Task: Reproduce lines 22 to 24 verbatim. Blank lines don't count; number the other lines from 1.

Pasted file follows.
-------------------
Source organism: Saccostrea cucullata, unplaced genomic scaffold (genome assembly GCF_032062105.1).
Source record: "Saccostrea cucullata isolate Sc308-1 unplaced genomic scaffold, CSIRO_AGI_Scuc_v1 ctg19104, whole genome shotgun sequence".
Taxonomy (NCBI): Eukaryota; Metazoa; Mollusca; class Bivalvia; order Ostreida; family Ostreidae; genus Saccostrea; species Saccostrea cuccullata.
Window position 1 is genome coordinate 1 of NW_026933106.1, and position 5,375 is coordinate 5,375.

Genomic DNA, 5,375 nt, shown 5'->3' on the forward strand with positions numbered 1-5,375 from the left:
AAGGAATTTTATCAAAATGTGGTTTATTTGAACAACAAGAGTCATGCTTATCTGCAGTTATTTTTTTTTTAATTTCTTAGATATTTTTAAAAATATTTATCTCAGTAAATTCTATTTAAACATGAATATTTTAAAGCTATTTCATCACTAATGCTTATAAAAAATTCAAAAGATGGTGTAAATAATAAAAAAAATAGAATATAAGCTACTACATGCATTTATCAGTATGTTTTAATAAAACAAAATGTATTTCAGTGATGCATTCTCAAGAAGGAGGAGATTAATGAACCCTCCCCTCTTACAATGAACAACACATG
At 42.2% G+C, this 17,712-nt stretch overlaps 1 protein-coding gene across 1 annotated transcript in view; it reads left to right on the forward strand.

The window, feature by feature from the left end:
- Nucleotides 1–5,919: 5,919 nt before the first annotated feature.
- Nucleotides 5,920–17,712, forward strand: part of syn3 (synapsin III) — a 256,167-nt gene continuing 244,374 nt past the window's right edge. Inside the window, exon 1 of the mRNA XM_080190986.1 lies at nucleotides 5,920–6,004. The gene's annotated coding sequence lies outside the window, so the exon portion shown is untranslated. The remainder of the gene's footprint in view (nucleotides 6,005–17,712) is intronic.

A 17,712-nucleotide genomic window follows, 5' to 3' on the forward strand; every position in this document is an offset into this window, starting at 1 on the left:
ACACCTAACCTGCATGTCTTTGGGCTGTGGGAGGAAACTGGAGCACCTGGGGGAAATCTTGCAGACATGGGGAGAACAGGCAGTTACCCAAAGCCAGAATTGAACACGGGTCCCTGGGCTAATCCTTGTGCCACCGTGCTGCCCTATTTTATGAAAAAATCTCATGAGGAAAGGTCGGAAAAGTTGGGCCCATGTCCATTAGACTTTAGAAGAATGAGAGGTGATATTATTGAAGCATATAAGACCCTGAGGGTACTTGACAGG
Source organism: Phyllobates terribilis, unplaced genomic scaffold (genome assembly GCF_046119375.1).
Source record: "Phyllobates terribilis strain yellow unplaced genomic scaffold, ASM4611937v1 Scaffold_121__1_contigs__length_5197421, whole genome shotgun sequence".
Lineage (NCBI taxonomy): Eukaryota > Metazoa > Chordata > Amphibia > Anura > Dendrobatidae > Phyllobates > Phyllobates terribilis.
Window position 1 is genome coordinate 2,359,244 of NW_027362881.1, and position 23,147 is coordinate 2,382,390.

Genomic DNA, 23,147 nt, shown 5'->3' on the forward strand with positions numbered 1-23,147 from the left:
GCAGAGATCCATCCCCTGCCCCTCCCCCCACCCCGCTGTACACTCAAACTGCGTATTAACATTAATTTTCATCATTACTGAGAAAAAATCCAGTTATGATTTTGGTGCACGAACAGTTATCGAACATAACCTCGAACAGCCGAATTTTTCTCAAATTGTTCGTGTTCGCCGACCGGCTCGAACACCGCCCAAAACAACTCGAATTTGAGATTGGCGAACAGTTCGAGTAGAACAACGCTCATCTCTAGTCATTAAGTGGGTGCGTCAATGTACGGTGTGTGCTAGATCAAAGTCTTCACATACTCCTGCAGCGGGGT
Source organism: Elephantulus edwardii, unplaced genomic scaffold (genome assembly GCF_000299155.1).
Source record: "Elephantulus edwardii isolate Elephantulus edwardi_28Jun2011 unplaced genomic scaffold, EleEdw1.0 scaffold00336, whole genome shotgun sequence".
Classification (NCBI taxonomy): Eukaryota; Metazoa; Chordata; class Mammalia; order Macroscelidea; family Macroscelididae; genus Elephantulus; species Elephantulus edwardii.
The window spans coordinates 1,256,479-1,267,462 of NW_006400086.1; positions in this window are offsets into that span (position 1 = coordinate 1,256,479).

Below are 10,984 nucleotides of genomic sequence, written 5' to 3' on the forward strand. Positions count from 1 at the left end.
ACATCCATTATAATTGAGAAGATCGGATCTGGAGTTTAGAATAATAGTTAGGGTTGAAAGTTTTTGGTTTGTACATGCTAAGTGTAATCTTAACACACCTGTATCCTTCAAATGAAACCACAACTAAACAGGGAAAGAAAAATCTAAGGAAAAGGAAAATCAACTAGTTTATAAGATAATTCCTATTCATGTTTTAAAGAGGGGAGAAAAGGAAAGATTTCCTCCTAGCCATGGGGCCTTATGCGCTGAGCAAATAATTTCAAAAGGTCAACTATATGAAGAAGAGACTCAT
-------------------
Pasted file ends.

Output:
The window spans coordinates 1,256,479-1,267,462 of NW_006400086.1; positions in this window are offsets into that span (position 1 = coordinate 1,256,479).

Below are 10,984 nucleotides of genomic sequence, written 5' to 3' on the forward strand. Positions count from 1 at the left end.
ACATCCATTATAATTGAGAAGATCGGATCTGGAGTTTAGAATAATAGTTAGGGTTGAAAGTTTTTGGTTTGTACATGCTAAGTGTAATCTTAACACACCTGTATCCTTCAAATGAAACCACAACTAAACAGGGAAAGAAAAATCTAAGGAAAAGGAAAATCAACTAGTTTATAAGATAATTCCTATTCATGTTTTAAAGAGGGGAGAAAAGGAAAGATTTCCTCCTAGCCATGGGGCCTTATGCGCTGAGCAAATAATTTCAAAAGGTCAACTATATGAAGAAGAGACTCAT